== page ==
Legendary boxer Muhammed Ali famously explained his refusal to fight in the Vietnam war: “No Viet Cong ever called me n—–.”
Ali joined in a long tradition of Black anti-war sentiment, which found expression inside the military itself, as Black service members have repeatedly come to identify more with those targeted by U.S. imperialism than the racist politicians ordering them into war.
In 1953, after the Korean War, Corporal Clarence Adams and two other Black soldiers were part of 21 U.S. troops who chose to live in China instead of participating in a prisoners-of-war swap. Adams in particular cited racism in the United States for his commitment to communist China. He broadcasted for Radio Hanoi during the Vietnam War from China, calling on other Black soldiers to throw down their weapons and go back to fight inequality at home. The Vietnamese liberation fighters frequently sent the same message to U.S. troops on the ground in flyers and billboards.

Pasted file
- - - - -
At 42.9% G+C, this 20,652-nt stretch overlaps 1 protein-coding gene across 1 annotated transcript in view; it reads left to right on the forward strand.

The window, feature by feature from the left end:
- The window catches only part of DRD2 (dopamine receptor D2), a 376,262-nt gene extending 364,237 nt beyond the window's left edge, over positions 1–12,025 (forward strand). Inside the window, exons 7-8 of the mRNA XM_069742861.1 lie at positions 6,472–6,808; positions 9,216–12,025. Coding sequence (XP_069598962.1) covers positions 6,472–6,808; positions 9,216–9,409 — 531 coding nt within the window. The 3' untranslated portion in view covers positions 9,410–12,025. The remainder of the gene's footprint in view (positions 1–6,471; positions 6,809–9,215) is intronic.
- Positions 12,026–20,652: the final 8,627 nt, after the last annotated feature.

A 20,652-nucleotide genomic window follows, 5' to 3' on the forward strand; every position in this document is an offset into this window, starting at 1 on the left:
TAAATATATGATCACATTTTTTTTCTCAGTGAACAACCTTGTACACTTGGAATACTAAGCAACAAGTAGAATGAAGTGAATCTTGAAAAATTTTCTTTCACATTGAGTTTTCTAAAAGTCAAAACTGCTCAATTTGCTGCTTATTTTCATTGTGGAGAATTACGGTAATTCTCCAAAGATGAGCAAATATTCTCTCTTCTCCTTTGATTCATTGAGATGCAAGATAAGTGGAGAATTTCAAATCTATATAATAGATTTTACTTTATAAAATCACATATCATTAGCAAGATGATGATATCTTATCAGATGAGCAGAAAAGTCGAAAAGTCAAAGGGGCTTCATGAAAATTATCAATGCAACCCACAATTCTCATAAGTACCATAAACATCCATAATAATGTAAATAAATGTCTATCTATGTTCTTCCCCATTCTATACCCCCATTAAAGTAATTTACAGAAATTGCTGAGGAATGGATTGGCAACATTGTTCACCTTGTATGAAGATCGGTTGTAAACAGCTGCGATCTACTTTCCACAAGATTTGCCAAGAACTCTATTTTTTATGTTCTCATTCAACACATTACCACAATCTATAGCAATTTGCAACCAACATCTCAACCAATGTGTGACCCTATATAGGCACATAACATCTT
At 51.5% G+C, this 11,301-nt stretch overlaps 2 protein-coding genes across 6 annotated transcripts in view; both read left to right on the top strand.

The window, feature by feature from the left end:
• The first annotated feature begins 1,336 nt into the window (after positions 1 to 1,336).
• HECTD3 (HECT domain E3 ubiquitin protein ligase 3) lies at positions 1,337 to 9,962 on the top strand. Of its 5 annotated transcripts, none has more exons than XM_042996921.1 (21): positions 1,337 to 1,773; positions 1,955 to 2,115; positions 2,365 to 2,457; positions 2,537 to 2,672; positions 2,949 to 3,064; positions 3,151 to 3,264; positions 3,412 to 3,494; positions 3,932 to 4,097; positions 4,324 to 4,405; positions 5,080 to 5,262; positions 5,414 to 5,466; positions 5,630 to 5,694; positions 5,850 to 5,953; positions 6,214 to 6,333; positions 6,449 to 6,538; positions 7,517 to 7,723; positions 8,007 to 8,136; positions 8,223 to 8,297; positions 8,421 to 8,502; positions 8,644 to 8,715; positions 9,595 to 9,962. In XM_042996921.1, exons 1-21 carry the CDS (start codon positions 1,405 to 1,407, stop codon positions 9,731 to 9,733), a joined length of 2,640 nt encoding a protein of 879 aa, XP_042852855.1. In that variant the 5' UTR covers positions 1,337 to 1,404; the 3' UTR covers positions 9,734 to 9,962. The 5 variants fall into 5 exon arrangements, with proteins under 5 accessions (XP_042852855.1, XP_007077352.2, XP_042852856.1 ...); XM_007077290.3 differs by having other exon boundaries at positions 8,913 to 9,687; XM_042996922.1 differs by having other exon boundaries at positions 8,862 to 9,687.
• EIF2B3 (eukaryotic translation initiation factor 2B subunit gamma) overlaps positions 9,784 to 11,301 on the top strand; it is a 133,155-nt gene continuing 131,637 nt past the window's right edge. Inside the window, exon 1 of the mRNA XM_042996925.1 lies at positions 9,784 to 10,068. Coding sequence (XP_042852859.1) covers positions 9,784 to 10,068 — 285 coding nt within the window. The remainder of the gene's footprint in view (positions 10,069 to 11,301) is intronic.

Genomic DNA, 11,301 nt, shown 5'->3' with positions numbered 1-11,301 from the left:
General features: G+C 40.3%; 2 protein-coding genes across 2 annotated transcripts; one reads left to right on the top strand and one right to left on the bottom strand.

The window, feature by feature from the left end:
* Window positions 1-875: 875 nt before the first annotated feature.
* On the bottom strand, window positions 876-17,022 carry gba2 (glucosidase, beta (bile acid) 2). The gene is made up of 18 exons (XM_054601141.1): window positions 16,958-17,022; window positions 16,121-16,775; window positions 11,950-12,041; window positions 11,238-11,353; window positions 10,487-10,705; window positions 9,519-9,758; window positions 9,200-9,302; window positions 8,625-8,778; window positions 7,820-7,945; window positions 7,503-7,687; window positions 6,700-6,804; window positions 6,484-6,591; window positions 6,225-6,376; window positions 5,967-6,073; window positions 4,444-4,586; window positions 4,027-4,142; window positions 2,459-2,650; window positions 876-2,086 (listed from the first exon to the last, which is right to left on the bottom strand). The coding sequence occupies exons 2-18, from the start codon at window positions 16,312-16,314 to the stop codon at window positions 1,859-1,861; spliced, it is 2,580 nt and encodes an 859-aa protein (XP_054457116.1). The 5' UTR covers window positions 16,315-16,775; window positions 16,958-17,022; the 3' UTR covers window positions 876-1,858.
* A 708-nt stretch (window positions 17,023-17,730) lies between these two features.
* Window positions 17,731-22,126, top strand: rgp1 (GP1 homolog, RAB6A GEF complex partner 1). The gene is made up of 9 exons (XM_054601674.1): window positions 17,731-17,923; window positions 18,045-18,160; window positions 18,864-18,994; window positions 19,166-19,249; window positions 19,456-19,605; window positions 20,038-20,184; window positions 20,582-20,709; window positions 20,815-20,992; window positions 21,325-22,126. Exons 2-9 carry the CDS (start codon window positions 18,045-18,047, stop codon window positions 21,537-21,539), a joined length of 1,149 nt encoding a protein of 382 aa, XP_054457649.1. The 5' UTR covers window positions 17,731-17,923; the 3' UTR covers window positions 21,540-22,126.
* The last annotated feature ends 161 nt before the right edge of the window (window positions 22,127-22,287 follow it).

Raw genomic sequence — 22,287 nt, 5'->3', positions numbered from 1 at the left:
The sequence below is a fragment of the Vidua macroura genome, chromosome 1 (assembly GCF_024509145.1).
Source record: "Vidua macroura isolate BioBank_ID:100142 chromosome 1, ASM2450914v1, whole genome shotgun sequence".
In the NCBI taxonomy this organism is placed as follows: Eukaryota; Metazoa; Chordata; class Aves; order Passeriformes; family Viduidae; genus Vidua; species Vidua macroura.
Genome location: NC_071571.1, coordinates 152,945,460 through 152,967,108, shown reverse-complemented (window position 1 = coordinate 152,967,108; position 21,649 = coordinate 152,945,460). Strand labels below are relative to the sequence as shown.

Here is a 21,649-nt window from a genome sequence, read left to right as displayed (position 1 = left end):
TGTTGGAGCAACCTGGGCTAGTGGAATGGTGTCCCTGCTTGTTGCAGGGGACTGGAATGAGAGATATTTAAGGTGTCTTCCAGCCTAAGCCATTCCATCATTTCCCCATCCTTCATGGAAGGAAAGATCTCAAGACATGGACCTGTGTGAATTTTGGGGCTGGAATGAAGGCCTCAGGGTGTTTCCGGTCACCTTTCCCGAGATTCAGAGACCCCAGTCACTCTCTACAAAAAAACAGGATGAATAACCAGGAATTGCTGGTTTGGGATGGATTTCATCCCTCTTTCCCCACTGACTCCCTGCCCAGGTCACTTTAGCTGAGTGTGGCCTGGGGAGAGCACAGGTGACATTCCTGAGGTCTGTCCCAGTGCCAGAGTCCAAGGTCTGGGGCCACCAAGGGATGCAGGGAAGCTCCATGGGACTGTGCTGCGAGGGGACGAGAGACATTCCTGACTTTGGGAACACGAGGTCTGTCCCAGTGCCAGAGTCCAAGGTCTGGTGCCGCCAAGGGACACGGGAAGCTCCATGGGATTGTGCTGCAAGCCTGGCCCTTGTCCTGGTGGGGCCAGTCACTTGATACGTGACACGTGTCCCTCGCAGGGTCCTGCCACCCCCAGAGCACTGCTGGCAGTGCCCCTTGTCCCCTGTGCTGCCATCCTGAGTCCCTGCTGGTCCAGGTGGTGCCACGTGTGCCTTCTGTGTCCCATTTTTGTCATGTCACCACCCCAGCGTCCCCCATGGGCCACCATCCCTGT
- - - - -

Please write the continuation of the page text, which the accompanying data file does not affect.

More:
The hidden history of Black soldiers’ resistance - Liberation News:
Philippines - Blacks switched sides because they weren’t called niggers
But seldom do we hear of those Black soldiers that deserted to fight on the anti-imperialist side in the brutal U.S. war against Filipino independence, at the turn of the 20th century. As one journalist of the day put it, “the negro soldiers were in closer sympathy with the aims of the native population than they were with those of their white leaders and the policy of the United States.”
Black American Anti-Imperialist Fighters in the Philippine American War | Black Agenda Report:
Asians have a history of supporting Blacks
● Many Asians supported the Black Lives Matter campaign.
● Some Asians even supported anti-Asian affirmative action for university admissions.
● Many Asians even supported calling out so-called anti-blackness in the Asian community…while getting attacked by disenfranchised Blacks.
● Some Asians even stupidly claimed they have Asian privilege to atone for sins of racist whites against Blacks.
● Stood shoulder to shoulder with Black Power during the 1960’s Civil Rights Movement.
Remember our one and only common enemy - white supremacy.